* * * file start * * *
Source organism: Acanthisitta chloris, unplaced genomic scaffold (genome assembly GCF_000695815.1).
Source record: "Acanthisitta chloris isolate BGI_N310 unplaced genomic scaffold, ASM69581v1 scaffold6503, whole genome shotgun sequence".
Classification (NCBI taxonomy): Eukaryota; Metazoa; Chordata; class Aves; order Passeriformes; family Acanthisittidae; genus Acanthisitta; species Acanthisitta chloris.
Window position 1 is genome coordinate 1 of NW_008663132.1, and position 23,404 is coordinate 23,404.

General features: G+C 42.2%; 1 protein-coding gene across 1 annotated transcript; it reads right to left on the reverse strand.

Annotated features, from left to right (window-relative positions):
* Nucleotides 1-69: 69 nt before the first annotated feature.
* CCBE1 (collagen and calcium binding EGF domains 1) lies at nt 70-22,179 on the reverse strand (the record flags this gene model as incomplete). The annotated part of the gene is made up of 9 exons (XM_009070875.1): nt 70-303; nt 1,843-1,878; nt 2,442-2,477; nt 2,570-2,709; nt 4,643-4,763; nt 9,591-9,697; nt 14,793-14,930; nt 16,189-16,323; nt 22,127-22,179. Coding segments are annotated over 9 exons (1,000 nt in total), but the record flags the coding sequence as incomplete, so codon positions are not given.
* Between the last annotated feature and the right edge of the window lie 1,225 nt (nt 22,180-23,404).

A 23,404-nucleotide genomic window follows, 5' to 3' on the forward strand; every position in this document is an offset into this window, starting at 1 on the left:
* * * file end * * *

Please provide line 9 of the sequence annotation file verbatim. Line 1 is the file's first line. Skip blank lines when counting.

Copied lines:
* Between the last annotated feature and the right edge of the window lie 1,225 nt (nt 22,180-23,404).